Racing to find new norms?

How are you finding this digital age? Does it feel great to use your screens for different means - staying connected with loved ones? Or is being continually wedded to your phone or laptop giving you square eyes and a racing heartbeat?


In the main I am enjoying the novelty of Zoom with friends on a Friday night, video recording birthday messages, virtual quizzes and laughing with my partner and his band as they strike up ten different instruments - a virtual cacophony attempting weekly band-practice.


However, it is an interesting reflection noticing that digital is creeping in to become the new norm for connecting. We humans do this all the time - we find a void and we fill it. We consciously or subconsciously worry we may not cope with silence or too much time – discomfort compels us to find a familiar comfort. I am noticing more invites to social activities such is our need as humans to connect. We are so creative when the chips are down. But I am curious to know whether we are avoiding the adjustment phase we are in, and in so doing, missing the additional gift we've been given, a chance to attempt to sit with the challenges and understand them, to learn from them, and possibly even carve out new ways of living less frantic, and calmer lives.


It is also so very important to disconnect from our devices to prevent eyestrain, cognitive overload, musculoskeletal problems in that familiar mouse-hunch position, and the blue light emitted impacting on our circadian rhythms. We also know that it is exhausting being on non-stop virtual video calls because we must concentrate harder to see the visual body-language cues that we subconsciously process and rely on for info.


Personally, I have felt weighed-down at moments with the number of messages, check-ins and requests for social meet-ups – anyone else feeling this? This can sound like a complaint, but when I reflect, I realise it's that negative voice of anxiety and worry "can I keep up with all the demands, have I the head-space to process it all without feeling overwhelm?", i am also a natural introvert and i recharge by flying solo. I feel huge gratitude for the wonderful people that fill up my world, but it is equally important to acknowledge the emotions and feelings that are present – and that they may be contradictory and confusing.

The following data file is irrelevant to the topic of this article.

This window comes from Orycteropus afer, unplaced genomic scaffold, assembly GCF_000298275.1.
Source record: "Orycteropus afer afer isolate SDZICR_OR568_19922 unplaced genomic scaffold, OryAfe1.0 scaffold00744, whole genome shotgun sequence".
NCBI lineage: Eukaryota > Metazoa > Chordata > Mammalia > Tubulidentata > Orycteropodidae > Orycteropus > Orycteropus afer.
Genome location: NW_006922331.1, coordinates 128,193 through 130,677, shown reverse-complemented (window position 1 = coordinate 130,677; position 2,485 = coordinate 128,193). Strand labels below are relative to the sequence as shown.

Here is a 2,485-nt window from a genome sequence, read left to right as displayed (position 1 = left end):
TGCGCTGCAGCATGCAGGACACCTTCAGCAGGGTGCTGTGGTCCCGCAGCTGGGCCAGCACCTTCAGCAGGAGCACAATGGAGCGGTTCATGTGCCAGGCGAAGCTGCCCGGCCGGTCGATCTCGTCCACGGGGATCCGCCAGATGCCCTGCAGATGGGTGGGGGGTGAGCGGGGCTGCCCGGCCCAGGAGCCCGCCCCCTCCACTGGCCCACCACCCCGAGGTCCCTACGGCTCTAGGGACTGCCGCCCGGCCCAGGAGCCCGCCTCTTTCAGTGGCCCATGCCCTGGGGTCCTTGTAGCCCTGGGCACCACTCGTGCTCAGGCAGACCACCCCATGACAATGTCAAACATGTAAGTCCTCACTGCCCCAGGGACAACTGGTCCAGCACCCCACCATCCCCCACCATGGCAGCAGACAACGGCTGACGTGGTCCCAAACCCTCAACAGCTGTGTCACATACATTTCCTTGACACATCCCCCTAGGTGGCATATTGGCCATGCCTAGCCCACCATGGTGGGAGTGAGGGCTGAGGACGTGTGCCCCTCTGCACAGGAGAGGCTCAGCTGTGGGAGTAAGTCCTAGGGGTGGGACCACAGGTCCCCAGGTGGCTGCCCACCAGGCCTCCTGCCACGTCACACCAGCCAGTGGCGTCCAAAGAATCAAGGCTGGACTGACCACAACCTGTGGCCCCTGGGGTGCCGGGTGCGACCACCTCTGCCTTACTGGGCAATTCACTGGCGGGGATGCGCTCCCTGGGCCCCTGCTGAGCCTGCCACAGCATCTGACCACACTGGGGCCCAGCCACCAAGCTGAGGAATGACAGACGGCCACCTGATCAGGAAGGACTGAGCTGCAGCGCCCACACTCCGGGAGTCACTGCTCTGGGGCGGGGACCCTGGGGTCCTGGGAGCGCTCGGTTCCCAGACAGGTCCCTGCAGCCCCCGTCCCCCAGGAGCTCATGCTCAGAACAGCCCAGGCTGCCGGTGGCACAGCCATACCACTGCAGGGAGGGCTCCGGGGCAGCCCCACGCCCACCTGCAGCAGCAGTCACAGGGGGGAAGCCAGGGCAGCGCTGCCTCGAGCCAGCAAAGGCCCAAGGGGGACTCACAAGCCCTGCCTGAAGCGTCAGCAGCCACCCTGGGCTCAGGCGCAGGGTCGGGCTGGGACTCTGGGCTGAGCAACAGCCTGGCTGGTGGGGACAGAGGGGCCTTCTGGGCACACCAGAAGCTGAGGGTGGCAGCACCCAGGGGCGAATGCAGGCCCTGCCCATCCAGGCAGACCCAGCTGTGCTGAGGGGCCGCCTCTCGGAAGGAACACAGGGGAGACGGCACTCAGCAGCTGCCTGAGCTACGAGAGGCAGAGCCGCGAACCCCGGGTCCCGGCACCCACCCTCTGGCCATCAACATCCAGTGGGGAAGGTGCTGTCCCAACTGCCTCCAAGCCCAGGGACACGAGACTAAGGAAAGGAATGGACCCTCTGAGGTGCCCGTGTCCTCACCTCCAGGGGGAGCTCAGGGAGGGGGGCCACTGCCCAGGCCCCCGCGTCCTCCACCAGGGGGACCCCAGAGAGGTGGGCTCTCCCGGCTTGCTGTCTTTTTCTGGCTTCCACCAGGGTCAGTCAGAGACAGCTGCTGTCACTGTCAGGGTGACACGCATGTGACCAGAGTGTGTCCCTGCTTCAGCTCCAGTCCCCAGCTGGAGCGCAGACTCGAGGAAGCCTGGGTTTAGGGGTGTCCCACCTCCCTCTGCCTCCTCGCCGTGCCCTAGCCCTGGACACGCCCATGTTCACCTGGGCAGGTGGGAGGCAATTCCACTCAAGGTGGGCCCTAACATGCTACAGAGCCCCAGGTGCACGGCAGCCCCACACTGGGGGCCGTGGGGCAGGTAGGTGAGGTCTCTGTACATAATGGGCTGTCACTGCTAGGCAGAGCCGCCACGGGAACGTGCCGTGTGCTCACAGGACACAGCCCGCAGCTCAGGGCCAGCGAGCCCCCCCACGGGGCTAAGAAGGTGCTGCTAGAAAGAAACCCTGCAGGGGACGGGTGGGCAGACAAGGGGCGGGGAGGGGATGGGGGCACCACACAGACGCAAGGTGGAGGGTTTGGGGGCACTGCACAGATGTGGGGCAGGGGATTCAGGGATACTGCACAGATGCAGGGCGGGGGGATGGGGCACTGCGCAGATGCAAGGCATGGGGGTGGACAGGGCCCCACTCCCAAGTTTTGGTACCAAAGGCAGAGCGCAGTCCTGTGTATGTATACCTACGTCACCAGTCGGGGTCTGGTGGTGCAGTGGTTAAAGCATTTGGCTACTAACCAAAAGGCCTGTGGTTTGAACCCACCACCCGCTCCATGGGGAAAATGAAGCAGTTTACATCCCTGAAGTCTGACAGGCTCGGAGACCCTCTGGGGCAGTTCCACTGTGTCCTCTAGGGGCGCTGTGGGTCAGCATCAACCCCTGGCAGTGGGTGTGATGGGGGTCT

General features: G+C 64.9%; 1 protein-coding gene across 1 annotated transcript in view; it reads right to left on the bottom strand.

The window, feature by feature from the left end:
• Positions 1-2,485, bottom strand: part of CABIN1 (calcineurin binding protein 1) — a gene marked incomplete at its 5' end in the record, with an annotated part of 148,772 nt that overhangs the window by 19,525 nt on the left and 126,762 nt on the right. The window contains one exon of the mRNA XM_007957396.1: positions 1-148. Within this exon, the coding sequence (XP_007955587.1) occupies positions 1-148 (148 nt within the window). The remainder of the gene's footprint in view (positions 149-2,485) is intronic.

What feels important to me right now is to allow things to unfold rather than forcing new norms. For many however the need to maintain contact and stay connected will be a very real concern, and to find new and regular meetups will be hugely important. It comes back as always, to balance.


This is where a mindfulness practice can support; become aware of the emotions that might underpin behaviours and establish what is right for us 'in this moment' so that we don't tip the scales too far one way, or the other.


Today I want to invite you to check-in with yourself, see if you can identify what emotional drivers may be present in any actions that you are about to embark upon, and then you can decide if it's the right course of action for you today. It is going to take a lot of time for us to fully assimilate and learn from all that has and is still happening, so let us see if we can become more attuned to what our inner voice needs.


You can use what we call the R.A.I.N. practice for this. The acronym is a simple one to remember:


· Recognize what is happening

· Allow the experience to be there, just as it is

· Investigate with interest and care

· Nurture with self-compassion


I've recorded a practice for you to try below. Go gently, remember to practice non-judgmental awareness, kindness, and lean into any difficulties gently, if it is too much pull back, tune into your senses – listen to sounds, count objects in the room, notice your breath.


Remember you can practice with positive emotions also! In-fact right now, I would actively encourage this. However, with a practice we are not striving to keep a hold of or cling onto something positive – that can also cause us to suffer, we simply allow it to be there as it is.

Look after yourselves.





 

Harwell, Oxon

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